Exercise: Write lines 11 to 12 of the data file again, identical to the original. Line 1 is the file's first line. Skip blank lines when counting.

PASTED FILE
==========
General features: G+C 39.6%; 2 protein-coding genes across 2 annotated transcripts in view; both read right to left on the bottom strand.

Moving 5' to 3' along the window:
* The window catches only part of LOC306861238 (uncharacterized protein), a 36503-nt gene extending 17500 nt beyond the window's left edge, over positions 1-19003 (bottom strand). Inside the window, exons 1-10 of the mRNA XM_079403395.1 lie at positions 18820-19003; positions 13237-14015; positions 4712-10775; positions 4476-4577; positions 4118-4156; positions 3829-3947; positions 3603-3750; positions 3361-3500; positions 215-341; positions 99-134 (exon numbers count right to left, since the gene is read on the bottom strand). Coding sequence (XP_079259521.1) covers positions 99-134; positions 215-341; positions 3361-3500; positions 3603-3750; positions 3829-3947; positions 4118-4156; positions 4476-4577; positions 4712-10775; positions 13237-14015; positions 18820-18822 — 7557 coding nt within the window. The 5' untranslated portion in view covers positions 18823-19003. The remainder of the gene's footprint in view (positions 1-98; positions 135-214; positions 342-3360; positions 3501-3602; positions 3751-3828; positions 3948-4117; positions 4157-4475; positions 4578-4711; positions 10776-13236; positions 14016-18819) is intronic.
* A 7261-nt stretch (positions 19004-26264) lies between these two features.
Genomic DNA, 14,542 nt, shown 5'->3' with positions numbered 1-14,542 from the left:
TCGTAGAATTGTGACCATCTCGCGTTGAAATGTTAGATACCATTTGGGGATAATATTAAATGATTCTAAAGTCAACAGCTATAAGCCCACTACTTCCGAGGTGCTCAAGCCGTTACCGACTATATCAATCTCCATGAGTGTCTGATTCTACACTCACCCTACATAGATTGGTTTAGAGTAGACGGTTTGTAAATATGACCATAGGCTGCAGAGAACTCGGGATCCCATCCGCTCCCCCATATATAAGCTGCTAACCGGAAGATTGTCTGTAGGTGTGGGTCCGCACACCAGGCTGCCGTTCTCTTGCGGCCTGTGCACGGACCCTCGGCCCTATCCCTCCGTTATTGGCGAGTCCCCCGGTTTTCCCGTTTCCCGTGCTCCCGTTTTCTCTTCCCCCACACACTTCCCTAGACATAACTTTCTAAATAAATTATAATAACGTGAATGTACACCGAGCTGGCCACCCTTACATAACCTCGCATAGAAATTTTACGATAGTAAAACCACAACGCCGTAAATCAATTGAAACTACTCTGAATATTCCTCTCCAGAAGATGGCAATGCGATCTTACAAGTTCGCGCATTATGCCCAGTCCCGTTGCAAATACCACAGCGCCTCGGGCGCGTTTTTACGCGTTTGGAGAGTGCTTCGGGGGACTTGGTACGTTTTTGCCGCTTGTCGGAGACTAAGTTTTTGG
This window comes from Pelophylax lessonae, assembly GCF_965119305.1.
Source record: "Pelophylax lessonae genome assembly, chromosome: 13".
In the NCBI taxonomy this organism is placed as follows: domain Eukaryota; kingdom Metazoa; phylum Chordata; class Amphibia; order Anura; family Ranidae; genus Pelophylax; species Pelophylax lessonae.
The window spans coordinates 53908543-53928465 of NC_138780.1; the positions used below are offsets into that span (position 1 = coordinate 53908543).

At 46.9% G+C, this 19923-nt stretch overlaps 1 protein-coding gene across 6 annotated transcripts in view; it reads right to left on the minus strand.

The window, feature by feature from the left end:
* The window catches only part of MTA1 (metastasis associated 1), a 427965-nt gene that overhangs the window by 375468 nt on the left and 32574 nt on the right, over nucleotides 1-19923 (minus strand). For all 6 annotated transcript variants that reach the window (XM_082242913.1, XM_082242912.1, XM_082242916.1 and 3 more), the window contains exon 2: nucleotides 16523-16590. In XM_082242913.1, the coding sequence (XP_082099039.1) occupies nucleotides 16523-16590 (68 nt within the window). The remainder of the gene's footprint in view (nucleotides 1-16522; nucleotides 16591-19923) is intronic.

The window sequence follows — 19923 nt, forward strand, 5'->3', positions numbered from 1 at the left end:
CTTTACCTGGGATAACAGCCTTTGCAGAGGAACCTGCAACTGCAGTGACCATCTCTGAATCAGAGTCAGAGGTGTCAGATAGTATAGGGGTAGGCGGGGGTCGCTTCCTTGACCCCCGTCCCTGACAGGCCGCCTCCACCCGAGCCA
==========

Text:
At 46.9% G+C, this 19923-nt stretch overlaps 1 protein-coding gene across 6 annotated transcripts in view; it reads right to left on the minus strand.

The window, feature by feature from the left end: